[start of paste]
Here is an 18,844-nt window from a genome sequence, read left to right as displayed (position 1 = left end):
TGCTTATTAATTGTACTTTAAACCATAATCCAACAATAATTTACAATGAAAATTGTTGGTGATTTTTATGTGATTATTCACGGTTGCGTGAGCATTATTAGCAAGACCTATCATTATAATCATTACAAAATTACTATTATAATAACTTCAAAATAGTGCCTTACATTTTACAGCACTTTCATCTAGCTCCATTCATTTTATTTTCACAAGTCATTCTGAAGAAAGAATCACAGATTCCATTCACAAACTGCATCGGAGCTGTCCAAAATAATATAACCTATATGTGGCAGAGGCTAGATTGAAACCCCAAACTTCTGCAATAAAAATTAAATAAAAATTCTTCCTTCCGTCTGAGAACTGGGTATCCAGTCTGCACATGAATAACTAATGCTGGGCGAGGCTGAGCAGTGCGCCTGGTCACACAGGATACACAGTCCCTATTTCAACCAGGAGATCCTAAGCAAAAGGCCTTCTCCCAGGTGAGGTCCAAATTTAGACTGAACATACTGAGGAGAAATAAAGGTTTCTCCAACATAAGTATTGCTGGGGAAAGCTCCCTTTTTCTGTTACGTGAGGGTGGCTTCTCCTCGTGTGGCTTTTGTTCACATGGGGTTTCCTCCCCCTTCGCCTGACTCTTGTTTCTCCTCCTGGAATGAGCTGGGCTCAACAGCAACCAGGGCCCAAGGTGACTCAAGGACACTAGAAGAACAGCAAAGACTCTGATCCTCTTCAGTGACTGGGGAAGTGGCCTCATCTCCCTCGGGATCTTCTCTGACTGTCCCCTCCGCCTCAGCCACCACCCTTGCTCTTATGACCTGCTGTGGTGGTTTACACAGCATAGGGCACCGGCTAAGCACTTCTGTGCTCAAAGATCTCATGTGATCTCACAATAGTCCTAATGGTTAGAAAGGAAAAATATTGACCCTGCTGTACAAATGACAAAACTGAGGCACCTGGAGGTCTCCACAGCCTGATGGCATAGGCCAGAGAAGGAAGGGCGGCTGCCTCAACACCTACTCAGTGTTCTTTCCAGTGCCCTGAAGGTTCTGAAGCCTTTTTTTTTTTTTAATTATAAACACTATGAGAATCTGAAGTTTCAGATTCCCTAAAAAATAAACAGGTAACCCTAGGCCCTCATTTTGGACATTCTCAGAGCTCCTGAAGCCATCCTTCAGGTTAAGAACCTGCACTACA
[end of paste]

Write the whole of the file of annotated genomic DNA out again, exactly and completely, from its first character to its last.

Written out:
Here is an 18,844-nt window from a genome sequence, read left to right as displayed (position 1 = left end):
TGCTTATTAATTGTACTTTAAACCATAATCCAACAATAATTTACAATGAAAATTGTTGGTGATTTTTATGTGATTATTCACGGTTGCGTGAGCATTATTAGCAAGACCTATCATTATAATCATTACAAAATTACTATTATAATAACTTCAAAATAGTGCCTTACATTTTACAGCACTTTCATCTAGCTCCATTCATTTTATTTTCACAAGTCATTCTGAAGAAAGAATCACAGATTCCATTCACAAACTGCATCGGAGCTGTCCAAAATAATATAACCTATATGTGGCAGAGGCTAGATTGAAACCCCAAACTTCTGCAATAAAAATTAAATAAAAATTCTTCCTTCCGTCTGAGAACTGGGTATCCAGTCTGCACATGAATAACTAATGCTGGGCGAGGCTGAGCAGTGCGCCTGGTCACACAGGATACACAGTCCCTATTTCAACCAGGAGATCCTAAGCAAAAGGCCTTCTCCCAGGTGAGGTCCAAATTTAGACTGAACATACTGAGGAGAAATAAAGGTTTCTCCAACATAAGTATTGCTGGGGAAAGCTCCCTTTTTCTGTTACGTGAGGGTGGCTTCTCCTCGTGTGGCTTTTGTTCACATGGGGTTTCCTCCCCCTTCGCCTGACTCTTGTTTCTCCTCCTGGAATGAGCTGGGCTCAACAGCAACCAGGGCCCAAGGTGACTCAAGGACACTAGAAGAACAGCAAAGACTCTGATCCTCTTCAGTGACTGGGGAAGTGGCCTCATCTCCCTCGGGATCTTCTCTGACTGTCCCCTCCGCCTCAGCCACCACCCTTGCTCTTATGACCTGCTGTGGTGGTTTACACAGCATAGGGCACCGGCTAAGCACTTCTGTGCTCAAAGATCTCATGTGATCTCACAATAGTCCTAATGGTTAGAAAGGAAAAATATTGACCCTGCTGTACAAATGACAAAACTGAGGCACCTGGAGGTCTCCACAGCCTGATGGCATAGGCCAGAGAAGGAAGGGCGGCTGCCTCAACACCTACTCAGTGTTCTTTCCAGTGCCCTGAAGGTTCTGAAGCCTTTTTTTTTTTTTAATTATAAACACTATGAGAATCTGAAGTTTCAGATTCCCTAAAAAATAAACAGGTAACCCTAGGCCCTCATTTTGGACATTCTCAGAGCTCCTGAAGCCATCCTTCAGGTTAAGAACCTGCACTACA